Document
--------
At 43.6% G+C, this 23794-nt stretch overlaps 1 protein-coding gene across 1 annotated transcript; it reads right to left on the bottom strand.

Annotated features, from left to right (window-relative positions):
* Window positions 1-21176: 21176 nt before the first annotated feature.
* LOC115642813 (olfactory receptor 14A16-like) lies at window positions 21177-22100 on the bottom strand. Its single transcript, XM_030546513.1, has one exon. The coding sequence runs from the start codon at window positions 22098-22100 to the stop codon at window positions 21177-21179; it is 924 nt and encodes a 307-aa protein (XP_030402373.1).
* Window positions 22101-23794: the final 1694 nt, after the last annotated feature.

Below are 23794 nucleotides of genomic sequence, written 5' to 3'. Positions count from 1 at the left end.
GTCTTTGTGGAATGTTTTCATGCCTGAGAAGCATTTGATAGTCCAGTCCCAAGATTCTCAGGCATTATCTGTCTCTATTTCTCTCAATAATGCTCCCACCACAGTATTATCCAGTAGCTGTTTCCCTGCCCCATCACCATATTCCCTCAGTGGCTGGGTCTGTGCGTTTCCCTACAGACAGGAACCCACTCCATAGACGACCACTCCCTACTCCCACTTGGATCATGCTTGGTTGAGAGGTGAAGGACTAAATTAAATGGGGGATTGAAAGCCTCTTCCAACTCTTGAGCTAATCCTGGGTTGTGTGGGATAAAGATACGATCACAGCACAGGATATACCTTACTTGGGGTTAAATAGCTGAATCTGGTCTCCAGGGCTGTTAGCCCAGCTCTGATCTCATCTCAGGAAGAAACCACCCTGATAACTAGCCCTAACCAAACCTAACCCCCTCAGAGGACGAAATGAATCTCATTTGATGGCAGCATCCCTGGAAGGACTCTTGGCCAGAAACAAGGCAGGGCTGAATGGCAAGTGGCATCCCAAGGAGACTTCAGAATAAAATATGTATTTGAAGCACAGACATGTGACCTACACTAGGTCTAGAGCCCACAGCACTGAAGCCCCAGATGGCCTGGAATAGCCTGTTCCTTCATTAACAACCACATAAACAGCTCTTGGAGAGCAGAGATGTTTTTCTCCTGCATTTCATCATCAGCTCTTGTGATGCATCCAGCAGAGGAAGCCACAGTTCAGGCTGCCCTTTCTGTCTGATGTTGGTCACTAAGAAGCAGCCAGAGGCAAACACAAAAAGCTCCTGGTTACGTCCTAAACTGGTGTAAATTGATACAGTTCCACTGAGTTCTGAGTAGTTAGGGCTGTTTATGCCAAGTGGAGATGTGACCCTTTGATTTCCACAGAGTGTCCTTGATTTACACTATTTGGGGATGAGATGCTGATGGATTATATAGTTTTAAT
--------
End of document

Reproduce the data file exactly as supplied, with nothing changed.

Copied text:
At 43.6% G+C, this 23794-nt stretch overlaps 1 protein-coding gene across 1 annotated transcript; it reads right to left on the bottom strand.

Annotated features, from left to right (window-relative positions):
* Window positions 1-21176: 21176 nt before the first annotated feature.
* LOC115642813 (olfactory receptor 14A16-like) lies at window positions 21177-22100 on the bottom strand. Its single transcript, XM_030546513.1, has one exon. The coding sequence runs from the start codon at window positions 22098-22100 to the stop codon at window positions 21177-21179; it is 924 nt and encodes a 307-aa protein (XP_030402373.1).
* Window positions 22101-23794: the final 1694 nt, after the last annotated feature.

Below are 23794 nucleotides of genomic sequence, written 5' to 3'. Positions count from 1 at the left end.
GTCTTTGTGGAATGTTTTCATGCCTGAGAAGCATTTGATAGTCCAGTCCCAAGATTCTCAGGCATTATCTGTCTCTATTTCTCTCAATAATGCTCCCACCACAGTATTATCCAGTAGCTGTTTCCCTGCCCCATCACCATATTCCCTCAGTGGCTGGGTCTGTGCGTTTCCCTACAGACAGGAACCCACTCCATAGACGACCACTCCCTACTCCCACTTGGATCATGCTTGGTTGAGAGGTGAAGGACTAAATTAAATGGGGGATTGAAAGCCTCTTCCAACTCTTGAGCTAATCCTGGGTTGTGTGGGATAAAGATACGATCACAGCACAGGATATACCTTACTTGGGGTTAAATAGCTGAATCTGGTCTCCAGGGCTGTTAGCCCAGCTCTGATCTCATCTCAGGAAGAAACCACCCTGATAACTAGCCCTAACCAAACCTAACCCCCTCAGAGGACGAAATGAATCTCATTTGATGGCAGCATCCCTGGAAGGACTCTTGGCCAGAAACAAGGCAGGGCTGAATGGCAAGTGGCATCCCAAGGAGACTTCAGAATAAAATATGTATTTGAAGCACAGACATGTGACCTACACTAGGTCTAGAGCCCACAGCACTGAAGCCCCAGATGGCCTGGAATAGCCTGTTCCTTCATTAACAACCACATAAACAGCTCTTGGAGAGCAGAGATGTTTTTCTCCTGCATTTCATCATCAGCTCTTGTGATGCATCCAGCAGAGGAAGCCACAGTTCAGGCTGCCCTTTCTGTCTGATGTTGGTCACTAAGAAGCAGCCAGAGGCAAACACAAAAAGCTCCTGGTTACGTCCTAAACTGGTGTAAATTGATACAGTTCCACTGAGTTCTGAGTAGTTAGGGCTGTTTATGCCAAGTGGAGATGTGACCCTTTGATTTCCACAGAGTGTCCTTGATTTACACTATTTGGGGATGAGATGCTGATGGATTATATAGTTTTAAT